Gadgets that protect your toaster from melting cheese and your hand from a too-hot bowl of microwaved soup were just two of the clever new products on display at the Affordable Innovation show hosted this week by the International Housewares Association. Consumer Reports product specialists also found a soda maker so you can stop lugging those bottles home from the store, a nifty organizing system for coffee pods and a simple way to corral your garbage at a picnic. All-in-all, the event featured more than 100 products designed to simplify life without breaking your budget. Here are some of our favorites.
SodaStream Revolution, $200. Most people have seen SodaStream's home carbonation systems, which the company says produce a liter of sparkling water for just 25 cents. The Revolution is the first electrically powered model, with touch-button activation that provides a choice of carbonation levels, from low to turbo. The sleek-looking device features other upgrades, including a new snap-and-lock mechanism that's easier to use than the old screw-in system, and an LED display that indicates how much CO2 is left in the cartridge. They've also replaced the loud buzzing sound with a gentler whistle. The Revolution will be sold exclusively at Williams-Sonoma for another month or so, before being distributed at all retailers.
Boska Holland Toastabags, $13 for 3 bags. This product was actually invented a few years ago in England, but it's starting to catch on here. The Toastabag lets you make a grilled cheese or other hot sandwich in your toaster, without any mess or cleanup. Simply slip the assembled sandwich into the bag, pop it in the toaster, and a few minutes later, lunch is served. The reusable bags are dishwasher safe and good for about 50 sandwiches. Inspired to buy a new toaster? Check our Ratings of nearly 40 models.
Good Cook Micro Bowl, $13. Ever been burned pulling a hot bowl of soup or pasta out of the microwave? If so, the Micro Bowl is a worthwhile addition to your kitchen. Its dual material construction allows the outer caddy with soft grip handle to remain cool while the inside ceramic bowl and its content stay hot. The bowl comes with a lid, good for refrigerator storage and to prevent splatters in the microwave.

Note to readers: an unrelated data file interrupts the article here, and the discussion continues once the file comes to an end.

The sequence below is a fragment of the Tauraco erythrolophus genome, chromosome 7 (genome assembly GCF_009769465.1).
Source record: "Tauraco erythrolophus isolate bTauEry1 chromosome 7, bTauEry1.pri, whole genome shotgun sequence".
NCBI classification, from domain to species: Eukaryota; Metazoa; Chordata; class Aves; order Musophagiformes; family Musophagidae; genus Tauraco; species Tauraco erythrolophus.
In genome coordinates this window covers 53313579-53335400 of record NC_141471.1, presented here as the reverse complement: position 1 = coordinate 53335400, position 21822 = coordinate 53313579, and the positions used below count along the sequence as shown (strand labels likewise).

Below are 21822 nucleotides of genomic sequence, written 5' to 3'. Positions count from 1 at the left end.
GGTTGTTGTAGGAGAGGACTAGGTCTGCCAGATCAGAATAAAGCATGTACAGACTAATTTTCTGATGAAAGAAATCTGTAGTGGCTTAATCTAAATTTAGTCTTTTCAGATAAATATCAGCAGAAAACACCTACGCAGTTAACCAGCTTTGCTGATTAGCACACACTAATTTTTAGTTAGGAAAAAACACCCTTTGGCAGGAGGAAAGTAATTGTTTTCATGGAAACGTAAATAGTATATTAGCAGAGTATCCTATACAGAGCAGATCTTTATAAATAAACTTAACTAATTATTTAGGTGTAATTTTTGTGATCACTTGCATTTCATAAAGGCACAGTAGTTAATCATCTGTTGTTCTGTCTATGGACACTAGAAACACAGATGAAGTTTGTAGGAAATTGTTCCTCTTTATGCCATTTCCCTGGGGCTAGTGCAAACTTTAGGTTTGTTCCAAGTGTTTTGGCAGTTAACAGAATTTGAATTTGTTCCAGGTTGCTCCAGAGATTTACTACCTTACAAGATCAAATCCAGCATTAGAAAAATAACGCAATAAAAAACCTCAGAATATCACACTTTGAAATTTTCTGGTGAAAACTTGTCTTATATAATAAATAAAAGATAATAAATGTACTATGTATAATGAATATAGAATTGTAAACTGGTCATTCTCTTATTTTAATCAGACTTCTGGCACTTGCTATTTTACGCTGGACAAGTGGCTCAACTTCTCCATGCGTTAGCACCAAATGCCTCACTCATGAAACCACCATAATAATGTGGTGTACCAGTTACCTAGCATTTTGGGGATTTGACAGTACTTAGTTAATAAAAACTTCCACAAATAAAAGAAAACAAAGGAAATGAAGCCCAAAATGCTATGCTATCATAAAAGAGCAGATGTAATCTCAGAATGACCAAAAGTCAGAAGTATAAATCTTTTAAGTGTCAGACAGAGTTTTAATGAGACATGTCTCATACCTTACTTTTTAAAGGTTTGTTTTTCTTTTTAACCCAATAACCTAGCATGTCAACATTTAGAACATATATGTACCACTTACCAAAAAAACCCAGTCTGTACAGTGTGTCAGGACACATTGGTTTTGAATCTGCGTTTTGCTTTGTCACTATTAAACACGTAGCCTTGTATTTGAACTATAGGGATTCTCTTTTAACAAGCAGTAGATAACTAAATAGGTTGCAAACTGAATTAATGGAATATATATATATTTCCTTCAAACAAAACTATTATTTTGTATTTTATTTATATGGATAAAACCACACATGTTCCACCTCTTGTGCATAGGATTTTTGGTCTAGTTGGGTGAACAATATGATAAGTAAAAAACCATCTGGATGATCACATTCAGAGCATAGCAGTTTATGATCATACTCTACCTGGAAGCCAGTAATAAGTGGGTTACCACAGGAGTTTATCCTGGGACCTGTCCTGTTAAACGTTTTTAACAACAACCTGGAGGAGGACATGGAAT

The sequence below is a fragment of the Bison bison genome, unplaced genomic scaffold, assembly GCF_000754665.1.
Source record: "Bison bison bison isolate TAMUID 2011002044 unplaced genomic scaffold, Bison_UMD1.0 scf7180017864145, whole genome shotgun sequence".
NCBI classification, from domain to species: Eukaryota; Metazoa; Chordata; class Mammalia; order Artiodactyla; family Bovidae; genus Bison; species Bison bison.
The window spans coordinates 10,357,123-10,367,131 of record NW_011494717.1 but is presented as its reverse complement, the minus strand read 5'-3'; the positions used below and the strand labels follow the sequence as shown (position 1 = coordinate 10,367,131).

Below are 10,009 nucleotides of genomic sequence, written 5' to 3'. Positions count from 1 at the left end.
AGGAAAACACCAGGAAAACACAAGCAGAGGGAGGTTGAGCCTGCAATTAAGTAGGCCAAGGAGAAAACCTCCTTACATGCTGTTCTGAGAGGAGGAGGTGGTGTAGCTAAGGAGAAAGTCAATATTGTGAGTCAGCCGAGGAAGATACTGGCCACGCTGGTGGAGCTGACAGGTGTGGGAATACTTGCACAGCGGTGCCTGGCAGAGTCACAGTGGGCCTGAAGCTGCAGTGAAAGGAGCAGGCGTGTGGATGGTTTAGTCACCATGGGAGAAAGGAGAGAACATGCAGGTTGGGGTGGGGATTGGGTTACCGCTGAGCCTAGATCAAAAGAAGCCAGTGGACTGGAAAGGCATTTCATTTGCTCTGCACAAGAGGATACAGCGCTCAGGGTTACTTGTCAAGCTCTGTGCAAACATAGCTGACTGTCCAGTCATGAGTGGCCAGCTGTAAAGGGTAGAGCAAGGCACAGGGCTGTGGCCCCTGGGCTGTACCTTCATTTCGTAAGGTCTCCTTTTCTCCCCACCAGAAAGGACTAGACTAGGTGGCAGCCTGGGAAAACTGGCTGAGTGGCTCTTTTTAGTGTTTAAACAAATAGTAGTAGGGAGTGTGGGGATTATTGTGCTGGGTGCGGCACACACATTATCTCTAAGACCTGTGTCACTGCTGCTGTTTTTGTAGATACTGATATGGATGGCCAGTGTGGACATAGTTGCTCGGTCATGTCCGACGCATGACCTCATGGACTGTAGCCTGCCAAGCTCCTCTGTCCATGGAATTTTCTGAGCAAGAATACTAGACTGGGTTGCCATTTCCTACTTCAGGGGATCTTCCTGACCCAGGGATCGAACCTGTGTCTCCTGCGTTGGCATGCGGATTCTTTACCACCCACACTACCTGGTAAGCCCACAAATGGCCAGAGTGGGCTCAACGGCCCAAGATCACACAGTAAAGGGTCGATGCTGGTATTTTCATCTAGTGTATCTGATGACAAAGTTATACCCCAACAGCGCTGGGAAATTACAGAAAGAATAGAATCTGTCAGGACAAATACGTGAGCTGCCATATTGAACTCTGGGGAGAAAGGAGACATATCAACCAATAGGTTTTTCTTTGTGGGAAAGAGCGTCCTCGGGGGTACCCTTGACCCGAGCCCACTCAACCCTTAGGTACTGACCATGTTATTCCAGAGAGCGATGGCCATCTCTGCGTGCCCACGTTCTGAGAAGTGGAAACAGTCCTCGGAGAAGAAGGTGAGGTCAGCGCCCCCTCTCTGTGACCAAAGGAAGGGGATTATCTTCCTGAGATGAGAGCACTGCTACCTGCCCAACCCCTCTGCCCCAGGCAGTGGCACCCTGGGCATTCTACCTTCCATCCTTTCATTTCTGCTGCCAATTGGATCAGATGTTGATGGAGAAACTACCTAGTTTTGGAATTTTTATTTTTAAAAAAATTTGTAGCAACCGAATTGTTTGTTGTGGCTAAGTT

Clean Cubes, $3. If your parties or picnics inevitably feature a plastic bag slumped over in the corner, with paper plates and other trash spilling out the top, you'll appreciate the thinking behind Clean Cubes. Winner of a 2012 IHA Innovation Award, the pop-up disposable trashcan consists of a cube-shaped base that stands on its own and a plastic top that pulls up over the container once it's full, with a drawstring that ties the whole thing off. All of the materials used in Clean Cubes are supposedly leak-proof and biodegradable. Look for them on Amazon.
YouCopia CaféStack, $30. As sales of single-serve coffeemakers continue to pick up, more consumers are discovering the challenge of storing the little K-cups in their kitchen. Last year, YouCopia brought a smart solution to market, the Original CoffeeStack, which stores 40 K-cups. Now they're following with the CaféStack, designed to handle 60 of the smaller Nespresso capsules. The drawers lower to display the capsules color-side out. The CaféStack comes in six hues: aluminum, blue, indigo, lime, red and titan. See Consumer Reports' coffeemaker reviews to learn more about single-serve machines.
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